And she’s not alone. Three hours and $1500 later (I’m not kidding) she was better, and they had only asked for a credit card number three times (I’m also not kidding). Before that point I’d been disappointed with healthcare, after it I was plain sickened. Insurance companies are worse, I had to sue one (also not kidding) to get them to pay a bill once. Even after they paid it, and my lawyer’s fees they had me sign something that said they didn’t admit fault.

    My employer took a stand this year against rising healthcare costs, and I’m proud of them. They saw the economy and instead of using it as a cost to raise them, they pumped millions into the plans to lower the employee costs. My plan for my family has literally dropped to a quarter of what it was in ‘08.

    I think at some point enough has to be enough, I can’t believe that good folks like you have to sit awake at night wondering if they can pay to help keep their wife alive.

    I’m with you, man, keep up the good fight. Your fight is inspiring in ways you don’t even know.

  36. Comment by ann | 12.17.2008 | 8:19 pm

    so glad you’re so real.

  37. Comment by Sprocketboy | 12.17.2008 | 8:24 pm

    To have to deal with all these bills and invoices on top of the more important things much be awful. When I lived in the the States for a few years I had a minor procedure done and I was amazed at how much paperwork there was, including five separate invoices–and I wasn’t even dealing with an insurance company at any point! The Canadian system has its faults (I have yet to find a GP since my return)but at least we don’t have this billing stress to contend with as well. But the paper blizzard will sort itself eventually and life will be in balance. Get back to working on that training and nutrition plan: if it is like mine it looks wonderful in principle!

  38. Comment by dr_robert | 12.17.2008 | 10:11 pm

    For-profit health care and for-profit insurance are just two of the things that are deeply wrong with this country. :(

  39. Comment by Tuxer | 12.17.2008 | 10:16 pm

    At this very moment, a health insurance company is demanding that my doctor supply them with my complete medical records. To justify some expensive and not-pre-approved procedure? Nope. The inspiration for this (latest) documentation frenzy was an office visit and a prescription for antibiotics.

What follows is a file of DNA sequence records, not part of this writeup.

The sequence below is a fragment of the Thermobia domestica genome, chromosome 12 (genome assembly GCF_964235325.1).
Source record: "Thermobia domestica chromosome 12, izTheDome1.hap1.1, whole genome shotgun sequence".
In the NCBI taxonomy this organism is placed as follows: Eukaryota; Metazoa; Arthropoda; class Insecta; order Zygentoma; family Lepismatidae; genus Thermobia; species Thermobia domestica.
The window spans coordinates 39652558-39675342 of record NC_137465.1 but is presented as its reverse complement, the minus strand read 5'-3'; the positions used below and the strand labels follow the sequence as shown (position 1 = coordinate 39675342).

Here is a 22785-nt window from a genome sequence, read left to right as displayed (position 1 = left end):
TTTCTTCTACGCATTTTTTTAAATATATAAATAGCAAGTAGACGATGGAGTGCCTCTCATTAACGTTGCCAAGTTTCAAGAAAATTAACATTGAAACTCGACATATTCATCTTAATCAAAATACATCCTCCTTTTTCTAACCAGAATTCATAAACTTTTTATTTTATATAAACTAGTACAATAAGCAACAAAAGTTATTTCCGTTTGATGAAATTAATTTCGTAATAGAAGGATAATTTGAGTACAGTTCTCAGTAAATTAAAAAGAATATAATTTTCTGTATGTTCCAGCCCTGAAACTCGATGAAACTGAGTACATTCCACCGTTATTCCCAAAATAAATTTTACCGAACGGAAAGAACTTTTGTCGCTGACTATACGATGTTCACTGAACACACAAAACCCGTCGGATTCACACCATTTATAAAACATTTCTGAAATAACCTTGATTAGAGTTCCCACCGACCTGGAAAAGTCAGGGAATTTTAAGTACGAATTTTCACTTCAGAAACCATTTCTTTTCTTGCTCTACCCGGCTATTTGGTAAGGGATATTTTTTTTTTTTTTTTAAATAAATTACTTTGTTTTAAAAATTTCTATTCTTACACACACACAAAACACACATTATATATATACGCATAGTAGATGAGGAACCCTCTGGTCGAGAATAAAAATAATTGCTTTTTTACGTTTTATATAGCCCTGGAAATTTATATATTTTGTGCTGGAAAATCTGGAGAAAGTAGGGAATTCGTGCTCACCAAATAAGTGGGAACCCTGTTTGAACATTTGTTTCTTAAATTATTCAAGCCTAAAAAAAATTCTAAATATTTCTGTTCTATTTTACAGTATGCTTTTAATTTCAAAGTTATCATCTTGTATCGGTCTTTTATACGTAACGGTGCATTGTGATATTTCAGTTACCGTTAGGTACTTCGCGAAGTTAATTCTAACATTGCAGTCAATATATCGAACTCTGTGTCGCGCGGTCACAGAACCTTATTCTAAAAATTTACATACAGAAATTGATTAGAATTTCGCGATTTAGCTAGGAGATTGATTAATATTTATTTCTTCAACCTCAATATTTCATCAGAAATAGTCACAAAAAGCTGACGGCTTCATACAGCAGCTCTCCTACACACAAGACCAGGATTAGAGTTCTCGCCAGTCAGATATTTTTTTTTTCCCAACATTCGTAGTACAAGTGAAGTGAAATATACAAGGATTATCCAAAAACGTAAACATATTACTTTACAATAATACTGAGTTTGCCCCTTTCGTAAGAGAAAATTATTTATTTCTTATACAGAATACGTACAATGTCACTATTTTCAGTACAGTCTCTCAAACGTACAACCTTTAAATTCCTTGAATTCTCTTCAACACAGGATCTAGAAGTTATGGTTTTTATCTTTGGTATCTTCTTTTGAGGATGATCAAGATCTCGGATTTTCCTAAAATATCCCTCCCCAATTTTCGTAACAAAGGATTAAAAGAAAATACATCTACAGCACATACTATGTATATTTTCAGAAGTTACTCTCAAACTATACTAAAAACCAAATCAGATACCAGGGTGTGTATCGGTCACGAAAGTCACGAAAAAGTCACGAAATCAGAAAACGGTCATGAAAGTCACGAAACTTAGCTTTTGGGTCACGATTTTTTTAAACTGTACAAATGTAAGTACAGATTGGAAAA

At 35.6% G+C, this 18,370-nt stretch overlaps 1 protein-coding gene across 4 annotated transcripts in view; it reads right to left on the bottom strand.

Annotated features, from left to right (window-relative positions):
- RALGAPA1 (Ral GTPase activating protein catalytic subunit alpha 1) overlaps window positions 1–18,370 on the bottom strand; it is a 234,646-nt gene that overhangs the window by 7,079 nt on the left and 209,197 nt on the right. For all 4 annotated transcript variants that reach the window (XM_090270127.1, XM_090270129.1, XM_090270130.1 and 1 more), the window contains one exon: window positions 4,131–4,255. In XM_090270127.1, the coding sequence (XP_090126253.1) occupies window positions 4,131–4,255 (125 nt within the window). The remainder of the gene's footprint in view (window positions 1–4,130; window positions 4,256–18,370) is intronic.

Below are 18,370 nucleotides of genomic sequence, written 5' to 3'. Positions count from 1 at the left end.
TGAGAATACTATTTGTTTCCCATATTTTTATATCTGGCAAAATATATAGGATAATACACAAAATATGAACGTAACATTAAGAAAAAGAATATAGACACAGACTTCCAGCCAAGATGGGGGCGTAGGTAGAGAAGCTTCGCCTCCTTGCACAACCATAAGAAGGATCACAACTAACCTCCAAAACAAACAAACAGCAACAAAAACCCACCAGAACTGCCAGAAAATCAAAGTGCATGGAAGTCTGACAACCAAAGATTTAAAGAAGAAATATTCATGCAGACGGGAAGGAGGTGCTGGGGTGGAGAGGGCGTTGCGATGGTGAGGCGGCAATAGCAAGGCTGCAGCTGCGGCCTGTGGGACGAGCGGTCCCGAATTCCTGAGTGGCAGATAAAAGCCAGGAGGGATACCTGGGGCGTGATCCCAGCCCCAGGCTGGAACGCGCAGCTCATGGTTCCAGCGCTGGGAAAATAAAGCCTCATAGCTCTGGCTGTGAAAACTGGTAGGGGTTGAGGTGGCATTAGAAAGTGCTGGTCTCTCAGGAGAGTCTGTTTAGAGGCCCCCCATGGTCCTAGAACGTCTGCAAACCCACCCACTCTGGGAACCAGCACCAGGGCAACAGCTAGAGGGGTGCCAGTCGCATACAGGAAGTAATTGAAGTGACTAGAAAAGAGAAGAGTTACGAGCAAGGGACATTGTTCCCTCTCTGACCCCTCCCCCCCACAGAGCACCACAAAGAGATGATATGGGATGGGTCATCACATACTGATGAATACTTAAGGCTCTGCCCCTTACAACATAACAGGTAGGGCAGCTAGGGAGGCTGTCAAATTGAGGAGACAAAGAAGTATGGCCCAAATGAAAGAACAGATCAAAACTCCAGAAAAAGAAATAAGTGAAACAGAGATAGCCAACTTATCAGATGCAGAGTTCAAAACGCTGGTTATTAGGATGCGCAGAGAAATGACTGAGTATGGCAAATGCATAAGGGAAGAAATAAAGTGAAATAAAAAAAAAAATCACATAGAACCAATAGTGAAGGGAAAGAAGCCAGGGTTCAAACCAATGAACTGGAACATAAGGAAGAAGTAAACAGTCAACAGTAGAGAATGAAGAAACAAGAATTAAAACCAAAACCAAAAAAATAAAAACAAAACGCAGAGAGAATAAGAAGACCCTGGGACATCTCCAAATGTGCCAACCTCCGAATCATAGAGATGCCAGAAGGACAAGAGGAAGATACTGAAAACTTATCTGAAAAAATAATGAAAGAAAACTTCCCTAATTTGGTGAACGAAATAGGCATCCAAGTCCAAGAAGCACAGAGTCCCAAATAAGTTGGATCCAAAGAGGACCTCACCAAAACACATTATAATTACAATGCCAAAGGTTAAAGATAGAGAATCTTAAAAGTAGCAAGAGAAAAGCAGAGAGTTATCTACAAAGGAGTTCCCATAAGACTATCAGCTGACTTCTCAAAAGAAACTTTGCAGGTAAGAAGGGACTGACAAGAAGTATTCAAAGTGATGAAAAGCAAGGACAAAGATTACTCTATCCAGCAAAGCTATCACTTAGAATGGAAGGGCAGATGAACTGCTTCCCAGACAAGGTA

All insurance companies are nuts. It helps — a little — to accept that they are the lunatic asylums of the corporate world and never even expect anything they do to make any sense.

    Also, I’ve been lurking for quite a while, and you’re in my prayers, Fatty and Susan. Best of luck with the paperwork blizzard, and don’t let the madness wear on you too much.

  40. Comment by Kathleen | 12.17.2008 | 10:44 pm

    I worked for a start up that created software specifically for tracking medical expenses…for the very reasons you’ve outlined. Sadly we were bought by Steve Case and the whole thing got shelved. Too bad, it’s a much needed tool.

    Hugs to Susan and the kids and know that we’re here if you need to vent.

  41. Comment by Undomestic | 12.17.2008 | 11:02 pm

    Maybe it wasn’t a fun post, but the last line made me smile…you’re still funny.

  42. Comment by oldmanfran | 12.18.2008 | 1:21 am

    the next time you just can’t take it anymore, think of the moment you realized you loved Susan.

  43. Comment by Bjorn 4Lycra | 12.18.2008 | 1:31 am

    Botched whats wrong with the boys dressing up like someone else …. oh wait a minute I see.
    FC enjoy the family time – hope they all enjoy it too.
    Win Susan.

  44. Comment by Bitter (formerly known as Lissee) | 12.18.2008 | 1:55 am

    Hey, look! I think I just saw a tumbleweed blow across the windswept, barren deathscape that was once my checking account.


    That. Sucks.

  45. Comment by Mike Roadie | 12.18.2008 | 6:05 am

    Cancer and Insurance Companies……….Bah, Humbug!!!

  46. Comment by Alex | 12.18.2008 | 6:36 am

    If Canada won’t have you try the UK. For all the moaning the Brits do about the NHS it has worked well when I have needed it and the staff are focused on the patient, not the profit.

    Hang in there.